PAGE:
Today the American Bar Association announced imposition of sanctions on the University of Illinois College of Law. The U of I was found to have intentionally provided false LSAT and GPA data to the ABA and improperly obtained a waiver from the ABA rule requiring use of the LSAT (or similar test).
The sanctions include:
(1) public censure;
(2) the requirement that the College of Law issue, in a form approved by the Council, a public statement of correction to be distributed to all ABA‐approved law schools;
(3) the direction that the College of Law engage and pay a compliance monitor to report to the Accreditation Committee on its admissions process and data for the 2012‐2013 and 2013‐2014 academic years;
(4) the imposition of a $250,000 monetary sanction on the College of Law that will be placed in a separate, designated fund and used by the Section for monitoring and enhancing compliance with the data reporting and publication requirements of the Standards by all ABA‐ approved law schools; and
(5) the termination of the variance of Standard 503, granted to the College of Law by the Council in June 2009 with respect to the Illinois Law Early Action Program (iLEAP).
Interestingly, the grounds boiled down to lack of institutional control. Sound familiar?
These misbehaviors occurred in the context of the College of Law’s 2006 Strategic Plan, which set a course for the school to reclaim a top‐20 national ranking. It established goals of, within five years, enrolling a class with a median LSAT of 168 and a median GPA of 3.7....
The College of Law attributed the misreporting solely to its then assistant dean of admissions and financial aid. This individual, a 2003 graduate of the College of Law, was hired as Assistant Director for Admissions and Financial Aid in 2003 and was promoted to Director of Admissions and Financial Aid in 2004. His success in recruiting highly credentialed classes earned him praise from the College of Law’s leadership and a series of pay raises that more than doubled his salary by 2011. The facts show that the College of Law did not adequately appreciate the connection between (a) establishing aggressive goals, placing authority for admissions decisions in a single individual who stood to gain personally and professionally from meeting or exceeding the established goals, and the lack of oversight of data reporting; and (b) the ultimate publication and reporting of false data. The College of Law lacked effective internal controls and oversight to prevent, deter and detect inadvertent or intentional manipulation of admissions data.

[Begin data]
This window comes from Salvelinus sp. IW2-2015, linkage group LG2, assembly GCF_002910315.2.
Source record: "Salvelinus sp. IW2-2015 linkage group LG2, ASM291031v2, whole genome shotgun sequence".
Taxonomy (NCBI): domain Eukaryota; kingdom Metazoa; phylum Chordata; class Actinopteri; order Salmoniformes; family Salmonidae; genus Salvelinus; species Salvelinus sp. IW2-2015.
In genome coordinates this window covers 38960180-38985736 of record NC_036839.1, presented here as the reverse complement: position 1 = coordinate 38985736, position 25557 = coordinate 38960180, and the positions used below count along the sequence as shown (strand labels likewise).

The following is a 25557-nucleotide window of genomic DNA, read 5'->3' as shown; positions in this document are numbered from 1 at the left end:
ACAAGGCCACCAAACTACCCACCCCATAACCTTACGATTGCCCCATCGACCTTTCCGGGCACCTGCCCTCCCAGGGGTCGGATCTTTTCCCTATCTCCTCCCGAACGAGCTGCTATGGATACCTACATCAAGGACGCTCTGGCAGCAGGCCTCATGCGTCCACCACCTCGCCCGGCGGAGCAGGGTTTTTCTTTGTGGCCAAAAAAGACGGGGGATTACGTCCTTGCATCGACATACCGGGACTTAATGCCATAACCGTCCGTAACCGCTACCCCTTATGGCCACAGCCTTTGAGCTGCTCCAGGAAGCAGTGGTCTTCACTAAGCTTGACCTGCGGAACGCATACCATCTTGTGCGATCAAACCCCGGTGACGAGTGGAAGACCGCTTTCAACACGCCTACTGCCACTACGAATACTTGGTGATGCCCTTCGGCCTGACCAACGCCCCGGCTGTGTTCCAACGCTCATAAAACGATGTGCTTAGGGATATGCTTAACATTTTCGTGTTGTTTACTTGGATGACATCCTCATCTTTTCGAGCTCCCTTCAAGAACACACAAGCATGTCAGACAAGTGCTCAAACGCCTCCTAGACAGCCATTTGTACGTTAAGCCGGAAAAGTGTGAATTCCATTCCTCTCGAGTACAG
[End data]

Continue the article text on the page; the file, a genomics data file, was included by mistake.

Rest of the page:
The censure letter is here. And if you're wondering whether the ABA considered that it had not dropped a hammer in prior cases...well, yes, it did.
While the College of Law may find it convenient to point to apparent similarities to other cases decided by the Council, each school appearing before the Council is considered4 according to its own unique set of facts and circumstances. The imposition of a monetary sanction is merited by the facts of this case.